Enter The Raccoon

By Beatriz Hausner

Enter The Raccoon
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Enter the Raccoon documents a love affair between a woman and a raccoon. They are a couple that loves without preconceptions, whose being together eschews all limits until their beliefs in the self are put to the test. Their story unfolds each time one surrenders to the other ... Read more


Overview

Enter the Raccoon documents a love affair between a woman and a raccoon. They are a couple that loves without preconceptions, whose being together eschews all limits until their beliefs in the self are put to the test. Their story unfolds each time one surrenders to the other in a sometimes melancholic and cruel, other times joyful, even ecstatic embrace.

It is a human-sized raccoon that greets you as you plunge into the subconscious wiring of Beatriz Hausner, accessed through this prosthetic book machine, this "mechanical extremity" that bids you to Enter the Raccoon. This is a book you will wish you could dream. Its cumulative prose lines extend through the essay, the anecdote, the fable, into the realm of fancy, fantasy, and fornicating (transpecies) wish fulfillment. It arrives at poetry and dives through that soft mirror to reveal the ancient machine working the illusion in the kingdom of happiness. This is the machine that knows you, and whispers things to you about your magic body that you can only imagine. It speaks of love as a thing made at the origin of language only to explode in radiant embrace. - Gregory Betts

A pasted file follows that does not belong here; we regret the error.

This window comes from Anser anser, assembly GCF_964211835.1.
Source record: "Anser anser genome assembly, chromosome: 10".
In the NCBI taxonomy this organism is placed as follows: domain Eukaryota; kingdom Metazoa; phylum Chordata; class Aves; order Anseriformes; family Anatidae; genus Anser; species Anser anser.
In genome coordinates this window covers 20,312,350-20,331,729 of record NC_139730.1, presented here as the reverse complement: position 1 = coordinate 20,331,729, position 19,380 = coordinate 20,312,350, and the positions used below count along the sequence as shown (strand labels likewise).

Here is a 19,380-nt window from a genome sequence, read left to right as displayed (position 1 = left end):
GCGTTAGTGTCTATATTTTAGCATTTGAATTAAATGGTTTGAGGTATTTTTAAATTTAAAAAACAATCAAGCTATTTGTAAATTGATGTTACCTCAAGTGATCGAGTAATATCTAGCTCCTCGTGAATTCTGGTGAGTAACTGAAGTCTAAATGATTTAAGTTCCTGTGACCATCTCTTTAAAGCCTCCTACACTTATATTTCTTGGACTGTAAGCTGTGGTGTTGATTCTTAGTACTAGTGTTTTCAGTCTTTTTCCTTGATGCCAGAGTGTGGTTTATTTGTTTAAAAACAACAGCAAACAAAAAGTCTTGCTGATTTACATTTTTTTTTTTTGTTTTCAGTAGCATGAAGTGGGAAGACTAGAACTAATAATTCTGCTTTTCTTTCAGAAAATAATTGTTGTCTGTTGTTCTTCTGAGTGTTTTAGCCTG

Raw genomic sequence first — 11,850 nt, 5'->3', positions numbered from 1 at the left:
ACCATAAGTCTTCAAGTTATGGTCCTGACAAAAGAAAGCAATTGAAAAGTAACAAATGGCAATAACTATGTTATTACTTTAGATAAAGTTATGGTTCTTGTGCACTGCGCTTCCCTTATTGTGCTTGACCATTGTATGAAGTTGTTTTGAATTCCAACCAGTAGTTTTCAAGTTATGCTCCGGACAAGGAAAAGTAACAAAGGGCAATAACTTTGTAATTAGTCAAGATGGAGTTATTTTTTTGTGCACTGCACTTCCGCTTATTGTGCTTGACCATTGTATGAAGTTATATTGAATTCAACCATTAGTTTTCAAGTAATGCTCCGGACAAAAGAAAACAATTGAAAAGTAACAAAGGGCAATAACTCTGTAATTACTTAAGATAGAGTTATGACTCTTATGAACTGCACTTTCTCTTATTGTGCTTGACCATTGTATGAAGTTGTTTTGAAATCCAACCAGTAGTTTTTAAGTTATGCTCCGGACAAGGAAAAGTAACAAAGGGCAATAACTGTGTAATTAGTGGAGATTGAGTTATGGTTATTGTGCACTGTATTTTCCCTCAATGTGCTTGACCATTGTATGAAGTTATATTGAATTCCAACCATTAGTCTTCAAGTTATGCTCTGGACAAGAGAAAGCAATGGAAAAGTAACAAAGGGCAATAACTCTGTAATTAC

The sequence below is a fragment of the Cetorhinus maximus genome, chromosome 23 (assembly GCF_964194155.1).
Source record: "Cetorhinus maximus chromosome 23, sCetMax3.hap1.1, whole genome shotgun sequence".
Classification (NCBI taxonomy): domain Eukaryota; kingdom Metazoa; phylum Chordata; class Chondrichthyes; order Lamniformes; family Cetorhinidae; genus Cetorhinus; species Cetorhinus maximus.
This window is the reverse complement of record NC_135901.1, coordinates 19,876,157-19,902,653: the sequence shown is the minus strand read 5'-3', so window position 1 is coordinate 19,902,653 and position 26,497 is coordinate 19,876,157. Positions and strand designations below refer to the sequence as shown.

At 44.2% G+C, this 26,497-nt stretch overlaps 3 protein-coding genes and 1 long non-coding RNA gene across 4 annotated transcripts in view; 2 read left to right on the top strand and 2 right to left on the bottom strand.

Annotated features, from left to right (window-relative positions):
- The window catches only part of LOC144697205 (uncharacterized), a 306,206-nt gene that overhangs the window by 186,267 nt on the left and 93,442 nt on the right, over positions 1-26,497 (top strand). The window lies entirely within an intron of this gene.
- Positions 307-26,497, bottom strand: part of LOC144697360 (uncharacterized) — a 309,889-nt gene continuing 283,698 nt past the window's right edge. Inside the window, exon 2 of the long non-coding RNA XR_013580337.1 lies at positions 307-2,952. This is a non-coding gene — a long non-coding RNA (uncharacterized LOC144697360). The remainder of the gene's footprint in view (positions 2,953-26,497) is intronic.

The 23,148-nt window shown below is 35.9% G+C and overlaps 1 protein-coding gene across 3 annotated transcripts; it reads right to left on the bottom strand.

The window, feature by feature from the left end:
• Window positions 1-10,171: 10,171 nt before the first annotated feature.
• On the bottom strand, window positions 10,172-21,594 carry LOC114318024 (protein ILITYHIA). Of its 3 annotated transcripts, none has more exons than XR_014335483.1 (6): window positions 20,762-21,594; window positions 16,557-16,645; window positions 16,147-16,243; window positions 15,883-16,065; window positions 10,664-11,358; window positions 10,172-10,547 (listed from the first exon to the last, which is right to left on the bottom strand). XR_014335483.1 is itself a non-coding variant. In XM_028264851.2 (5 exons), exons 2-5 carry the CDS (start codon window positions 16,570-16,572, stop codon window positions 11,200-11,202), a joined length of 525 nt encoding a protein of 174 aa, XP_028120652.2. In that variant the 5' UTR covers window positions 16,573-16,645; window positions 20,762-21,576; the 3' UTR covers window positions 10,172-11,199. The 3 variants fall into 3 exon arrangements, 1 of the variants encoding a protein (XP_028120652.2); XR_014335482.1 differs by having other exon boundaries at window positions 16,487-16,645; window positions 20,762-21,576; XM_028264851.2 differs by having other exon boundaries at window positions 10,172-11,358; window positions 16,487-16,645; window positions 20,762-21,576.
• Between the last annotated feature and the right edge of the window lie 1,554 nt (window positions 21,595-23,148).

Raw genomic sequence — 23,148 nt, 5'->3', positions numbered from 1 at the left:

Beatriz Hausner

Beatriz Hausner has published several poetry collections, including The Wardrobe Mistress, Sew Him Up, and Enter the Raccoon. Selected poems and chapbooks of hers have been published internationally and translated into several languages. Hausner is a respected historian and translator of Latin American Surrealism, with recent essays published in The International Encyclopedia of Surrealism in 2019. Her translations of César Moro, the poets of Mandrágora, as well as essays and fiction by legends like Aldo Pellegrini and Eugenio Granell have exerted an important influence on her work. Hausner's history of advocacy in Canadian literary culture is also well known: she has worked as a literary programmer in Toronto, her hometown, and was Chair of the Public Lending Right Commission. She is currently President of the Literary Translators' Association of Canada, a position she held twice before.

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